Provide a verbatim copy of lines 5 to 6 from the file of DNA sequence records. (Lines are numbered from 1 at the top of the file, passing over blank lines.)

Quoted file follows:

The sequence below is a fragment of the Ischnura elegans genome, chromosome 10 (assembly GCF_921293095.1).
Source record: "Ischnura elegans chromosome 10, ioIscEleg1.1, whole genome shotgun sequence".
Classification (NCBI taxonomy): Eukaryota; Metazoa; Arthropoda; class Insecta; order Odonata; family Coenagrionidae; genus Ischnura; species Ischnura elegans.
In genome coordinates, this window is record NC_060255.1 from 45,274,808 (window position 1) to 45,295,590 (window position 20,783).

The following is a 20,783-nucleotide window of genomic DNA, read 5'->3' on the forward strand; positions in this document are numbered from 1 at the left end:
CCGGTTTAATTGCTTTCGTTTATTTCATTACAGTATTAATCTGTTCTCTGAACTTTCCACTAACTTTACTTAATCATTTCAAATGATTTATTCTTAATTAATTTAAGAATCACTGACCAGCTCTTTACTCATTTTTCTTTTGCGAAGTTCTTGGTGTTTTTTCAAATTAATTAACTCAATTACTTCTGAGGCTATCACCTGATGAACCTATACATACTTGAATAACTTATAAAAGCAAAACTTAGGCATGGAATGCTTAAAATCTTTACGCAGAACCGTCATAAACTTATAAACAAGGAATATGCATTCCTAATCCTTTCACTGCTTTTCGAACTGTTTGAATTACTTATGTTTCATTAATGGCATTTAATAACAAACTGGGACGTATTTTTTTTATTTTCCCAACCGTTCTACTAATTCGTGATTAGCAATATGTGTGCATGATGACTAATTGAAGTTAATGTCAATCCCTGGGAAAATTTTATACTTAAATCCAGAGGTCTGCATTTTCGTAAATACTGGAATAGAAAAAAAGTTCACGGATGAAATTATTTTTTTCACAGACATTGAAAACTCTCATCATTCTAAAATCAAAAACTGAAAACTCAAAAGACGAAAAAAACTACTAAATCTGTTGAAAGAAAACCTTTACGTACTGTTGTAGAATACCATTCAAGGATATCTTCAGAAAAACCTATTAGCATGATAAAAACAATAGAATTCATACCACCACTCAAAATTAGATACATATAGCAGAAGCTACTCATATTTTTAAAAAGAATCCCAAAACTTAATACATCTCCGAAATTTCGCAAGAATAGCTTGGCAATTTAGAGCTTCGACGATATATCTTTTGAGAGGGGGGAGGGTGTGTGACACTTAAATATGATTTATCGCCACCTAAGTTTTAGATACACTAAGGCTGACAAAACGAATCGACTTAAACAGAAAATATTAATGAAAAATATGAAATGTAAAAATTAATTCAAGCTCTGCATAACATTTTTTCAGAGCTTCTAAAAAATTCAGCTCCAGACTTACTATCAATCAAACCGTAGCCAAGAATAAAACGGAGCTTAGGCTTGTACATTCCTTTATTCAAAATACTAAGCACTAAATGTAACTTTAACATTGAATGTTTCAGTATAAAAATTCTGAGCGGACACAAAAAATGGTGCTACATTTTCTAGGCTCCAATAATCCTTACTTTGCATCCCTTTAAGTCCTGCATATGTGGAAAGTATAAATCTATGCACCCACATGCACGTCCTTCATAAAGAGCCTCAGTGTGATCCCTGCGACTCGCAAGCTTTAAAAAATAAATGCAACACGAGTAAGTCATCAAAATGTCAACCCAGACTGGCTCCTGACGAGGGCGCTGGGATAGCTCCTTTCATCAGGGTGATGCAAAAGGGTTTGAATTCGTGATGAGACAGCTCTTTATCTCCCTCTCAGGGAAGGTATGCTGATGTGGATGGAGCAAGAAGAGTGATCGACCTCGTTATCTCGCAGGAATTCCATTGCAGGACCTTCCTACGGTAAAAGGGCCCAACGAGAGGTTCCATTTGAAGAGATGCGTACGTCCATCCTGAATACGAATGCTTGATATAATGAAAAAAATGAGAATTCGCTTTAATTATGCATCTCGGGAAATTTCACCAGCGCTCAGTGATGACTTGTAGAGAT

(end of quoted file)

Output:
The following is a 20,783-nucleotide window of genomic DNA, read 5'->3' on the forward strand; positions in this document are numbered from 1 at the left end:
CCGGTTTAATTGCTTTCGTTTATTTCATTACAGTATTAATCTGTTCTCTGAACTTTCCACTAACTTTACTTAATCATTTCAAATGATTTATTCTTAATTAATTTAAGAATCACTGACCAGCTCTTTACTCATTTTTCTTTTGCGAAGTTCTTGGTGTTTTTTCAAATTAATTAACTCAATTACTTCTGAGGCTATCACCTGATGAACCTATACATACTTGAATAACTTATAAAAGCAAAACTTAGGCATGGAATGCTTAAAATCTTTACGCAGAACCGTCATAAACTTATAAACAAGGAATATGCATTCCTAATCCTTTCACTGCTTTTCGAACTGTTTGAATTACTTATGTTTCATTAATGGCATTTAATAACAAACTGGGACGTATTTTTTTTATTTTCCCAACCGTTCTACTAATTCGTGATTAGCAATATGTGTGCATGATGACTAATTGAAGTTAATGTCAATCCCTGGGAAAATTTTATACTTAAATCCAGAGGTCTGCATTTTCGTAAATACTGGAATAGAAAAAAAGTTCACGGATGAAATTATTTTTTTCACAGACATTGAAAACTCTCATCATTCTAAAATCAAAAACTGAAAACTCAAAAGACGAAAAAAACTACTAAATCTGTTGAAAGAAAACCTTTACGTACTGTTGTAGAATACCATTCAAGGATATCTTCAGAAAAACCTATTAGCATGATAAAAACAATAGAATTCATACCACCACTCAAAATTAGATACATATAGCAGAAGCTACTCATATTTTTAAAAAGAATCCCAAAACTTAATACATCTCCGAAATTTCGCAAGAATAGCTTGGCAATTTAGAGCTTCGACGATATATCTTTTGAGAGGGGGGAGGGTGTGTGACACTTAAATATGATTTATCGCCACCTAAGTTTTAGATACACTAAGGCTGACAAAACGAATCGACTTAAACAGAAAATATTAATGAAAAATATGAAATGTAAAAATTAATTCAAGCTCTGCATAACATTTTTTCAGAGCTTCTAAAAAATTCAGCTCCAGACTTACTATCAATCAAACCGTAGCCAAGAATAAAACGGAGCTTAGGCTTGTACATTCCTTTATTCAAAATACTAAGCACTAAATGTAACTTTAACATTGAATGTTTCAGTATAAAAATTCTGAGCGGACACAAAAAATGGTGCTACATTTTCTAGGCTCCAATAATCCTTACTTTGCATCCCTTTAAGTCCTGCATATGTGGAAAGTATAAATCTATGCACCCACATGCACGTCCTTCATAAAGAGCCTCAGTGTGATCCCTGCGACTCGCAAGCTTTAAAAAATAAATGCAACACGAGTAAGTCATCAAAATGTCAACCCAGACTGGCTCCTGACGAGGGCGCTGGGATAGCTCCTTTCATCAGGGTGATGCAAAAGGGTTTGAATTCGTGATGAGACAGCTCTTTATCTCCCTCTCAGGGAAGGTATGCTGATGTGGATGGAGCAAGAAGAGTGATCGACCTCGTTATCTCGCAGGAATTCCATTGCAGGACCTTCCTACGGTAAAAGGGCCCAACGAGAGGTTCCATTTGAAGAGATGCGTACGTCCATCCTGAATACGAATGCTTGATATAATGAAAAAAATGAGAATTCGCTTTAATTATGCATCTCGGGAAATTTCACCAGCGCTCAGTGATGACTTGTAGAGAT